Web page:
Google’s Automated Image Captioning & the Key to Artificial “Vision”

It’s no secret that Google has been getting more active in research in recent years, especially since it re-organized itself significantly back in 2015. On 22nd September 2016 it announced the open-source release of a piece of software that can detect the objects and setting of an image to automatically generate a caption describing it. Of course, it doesn’t have the same level of creativity as human beings do in creating the prose within the captions, but the image encoder otherwise known as Inception V3 should have captured attention for reasons that transcend the superficial “look at the captions it can make” motive. Software like this, in fact, may be a stepping stone towards something greater on the road to more advanced artificial intelligence.

aivision-perception

Artificial sight has been with us for more than a century. Anything with a camera can see. It’s a very basic sort of thing. But even a blind man can surpass the camera’s understanding of what it is looking at. Until very recently, computers were not able to easily and accurately name the objects found in pictures without very specific parameters. To truly say that a man-made object has “vision” would mean that it at least has a concrete ability to specify what it is looking at, rather than just simply looking at it without gathering any context. This way, the device could potentially react to its environment based on sight, just like we do. Perception is an absolute necessity. Without it, every sense we have is useless.

aivision-captioning

Although we generally believe that every picture is worth a thousand words, Inception V3 doesn’t necessarily share that opinion. The automatic image captioning software has very few things to say about what it sees, but it at least has a basic concrete understanding of what is contained within the frame presented to it.

With this rudimentary information we have taken a step towards the ability of software to understand visual stimuli. Giving a robot this kind of power would allow it to react to such stimuli, bringing its intelligence to just under the level of most basic aquatic animals. That may not sound like much, but if you take a look at how robots are doing right now (when tested outside their highly restrictive parameters), you’ll find that this would be quite a leap in intelligence compared to the amoebic way in which they can perceive their own surroundings.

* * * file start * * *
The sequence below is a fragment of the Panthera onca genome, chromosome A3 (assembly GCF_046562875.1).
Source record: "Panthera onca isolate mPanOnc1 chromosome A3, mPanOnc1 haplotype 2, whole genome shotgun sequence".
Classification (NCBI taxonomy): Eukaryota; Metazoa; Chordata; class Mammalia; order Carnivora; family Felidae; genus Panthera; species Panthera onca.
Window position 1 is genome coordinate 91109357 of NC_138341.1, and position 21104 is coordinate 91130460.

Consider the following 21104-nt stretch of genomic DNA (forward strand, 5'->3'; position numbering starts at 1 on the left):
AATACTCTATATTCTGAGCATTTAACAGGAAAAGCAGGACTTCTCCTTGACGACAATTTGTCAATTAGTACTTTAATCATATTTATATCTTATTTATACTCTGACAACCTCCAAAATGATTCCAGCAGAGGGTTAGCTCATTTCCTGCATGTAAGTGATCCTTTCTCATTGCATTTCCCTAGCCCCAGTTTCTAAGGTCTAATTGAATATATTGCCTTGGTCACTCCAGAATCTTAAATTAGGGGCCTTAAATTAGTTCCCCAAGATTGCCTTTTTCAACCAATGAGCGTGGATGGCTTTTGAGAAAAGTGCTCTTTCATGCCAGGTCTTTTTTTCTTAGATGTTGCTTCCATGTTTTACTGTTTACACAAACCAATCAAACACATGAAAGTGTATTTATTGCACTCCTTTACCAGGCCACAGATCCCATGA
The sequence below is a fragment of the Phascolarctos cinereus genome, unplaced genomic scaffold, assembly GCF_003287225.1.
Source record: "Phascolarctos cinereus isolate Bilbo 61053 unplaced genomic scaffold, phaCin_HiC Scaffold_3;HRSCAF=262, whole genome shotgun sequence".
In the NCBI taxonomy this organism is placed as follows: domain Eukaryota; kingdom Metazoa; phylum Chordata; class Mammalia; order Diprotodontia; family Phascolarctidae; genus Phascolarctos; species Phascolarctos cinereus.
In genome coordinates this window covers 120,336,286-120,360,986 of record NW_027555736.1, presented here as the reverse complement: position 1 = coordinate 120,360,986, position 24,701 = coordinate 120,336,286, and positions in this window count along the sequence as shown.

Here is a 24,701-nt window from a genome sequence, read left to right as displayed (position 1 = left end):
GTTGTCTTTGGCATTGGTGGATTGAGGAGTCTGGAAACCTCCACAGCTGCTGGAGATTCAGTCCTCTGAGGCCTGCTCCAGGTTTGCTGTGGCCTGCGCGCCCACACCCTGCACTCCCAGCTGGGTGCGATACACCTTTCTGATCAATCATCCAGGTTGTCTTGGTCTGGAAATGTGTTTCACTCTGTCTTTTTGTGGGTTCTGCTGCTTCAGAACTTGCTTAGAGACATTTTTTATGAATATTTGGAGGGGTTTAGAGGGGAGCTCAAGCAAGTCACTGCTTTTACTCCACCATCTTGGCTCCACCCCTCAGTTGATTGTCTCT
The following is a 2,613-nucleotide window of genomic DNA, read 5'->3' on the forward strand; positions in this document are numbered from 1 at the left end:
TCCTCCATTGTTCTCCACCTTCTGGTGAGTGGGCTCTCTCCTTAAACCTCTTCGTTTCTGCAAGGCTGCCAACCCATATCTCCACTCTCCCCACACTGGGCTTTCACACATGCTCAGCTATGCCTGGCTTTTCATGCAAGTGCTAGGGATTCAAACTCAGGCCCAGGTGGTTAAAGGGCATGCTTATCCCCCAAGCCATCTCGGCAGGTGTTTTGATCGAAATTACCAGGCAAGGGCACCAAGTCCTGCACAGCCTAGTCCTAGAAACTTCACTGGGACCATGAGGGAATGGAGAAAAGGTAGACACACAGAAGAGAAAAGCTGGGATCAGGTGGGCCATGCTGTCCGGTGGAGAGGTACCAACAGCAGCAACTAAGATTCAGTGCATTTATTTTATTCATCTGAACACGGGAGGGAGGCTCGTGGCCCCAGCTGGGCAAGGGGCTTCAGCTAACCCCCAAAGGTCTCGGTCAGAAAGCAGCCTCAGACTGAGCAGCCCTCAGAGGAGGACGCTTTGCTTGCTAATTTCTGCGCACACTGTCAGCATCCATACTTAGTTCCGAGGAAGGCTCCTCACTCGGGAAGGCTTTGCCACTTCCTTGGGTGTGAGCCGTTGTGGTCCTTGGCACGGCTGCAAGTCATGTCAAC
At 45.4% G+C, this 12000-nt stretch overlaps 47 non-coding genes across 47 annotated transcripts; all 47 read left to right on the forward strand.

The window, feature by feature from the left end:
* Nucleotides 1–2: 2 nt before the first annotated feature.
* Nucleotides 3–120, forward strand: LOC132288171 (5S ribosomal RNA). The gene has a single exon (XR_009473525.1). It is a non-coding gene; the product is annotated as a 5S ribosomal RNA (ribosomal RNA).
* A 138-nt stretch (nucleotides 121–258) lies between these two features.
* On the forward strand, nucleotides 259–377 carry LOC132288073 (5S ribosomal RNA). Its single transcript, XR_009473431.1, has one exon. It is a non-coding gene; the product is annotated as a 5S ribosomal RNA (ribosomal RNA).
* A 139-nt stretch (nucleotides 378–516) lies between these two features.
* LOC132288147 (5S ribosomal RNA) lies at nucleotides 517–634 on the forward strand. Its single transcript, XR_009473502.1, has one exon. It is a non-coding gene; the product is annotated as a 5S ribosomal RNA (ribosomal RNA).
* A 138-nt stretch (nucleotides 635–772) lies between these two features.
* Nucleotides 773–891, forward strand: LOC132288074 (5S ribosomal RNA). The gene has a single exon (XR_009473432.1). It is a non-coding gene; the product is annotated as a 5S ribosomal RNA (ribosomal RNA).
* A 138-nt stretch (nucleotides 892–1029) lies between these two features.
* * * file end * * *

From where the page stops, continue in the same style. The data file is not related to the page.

The fact that we now have software that (with 93 percent accuracy) can caption images means that we have somewhat overcome the obstacle of getting computers to make sense of their environments. Of course, that doesn’t mean we’re anywhere near finished in that department. It’s also worth mentioning that the Inception V3 was trained by humans over time and uses the information it “learned” to decipher other images. To have true understanding of one’s environment, one must be able to achieve a more abstract level of perception. Is the person in the image angry? Are two people fighting? What is the woman on the bench crying about?

The above questions represent the kinds of things we ask ourselves when we encounter other human beings. It’s the kind of abstract inquiry that requires us to extrapolate more information than what an image captioning doohickey can do. Let’s not forget that icing on the cake we like to call an emotional (or “irrational”) reaction to what we see. It’s why we consider flowers beautiful, sewers disgusting, and french fries tasty. It’s something we are still wondering whether we will ever achieve on a machine level without actually hard-coding it. The truth is that this kind of “human” phenomenon is likely impossible without restrictive programming. Of course, that doesn’t mean we won’t stop trying. We are, after all, human.

Do you think that our robot overlords will ever learn to appreciate the intricacy of a rose petal under a microscope? Tell us in a comment!

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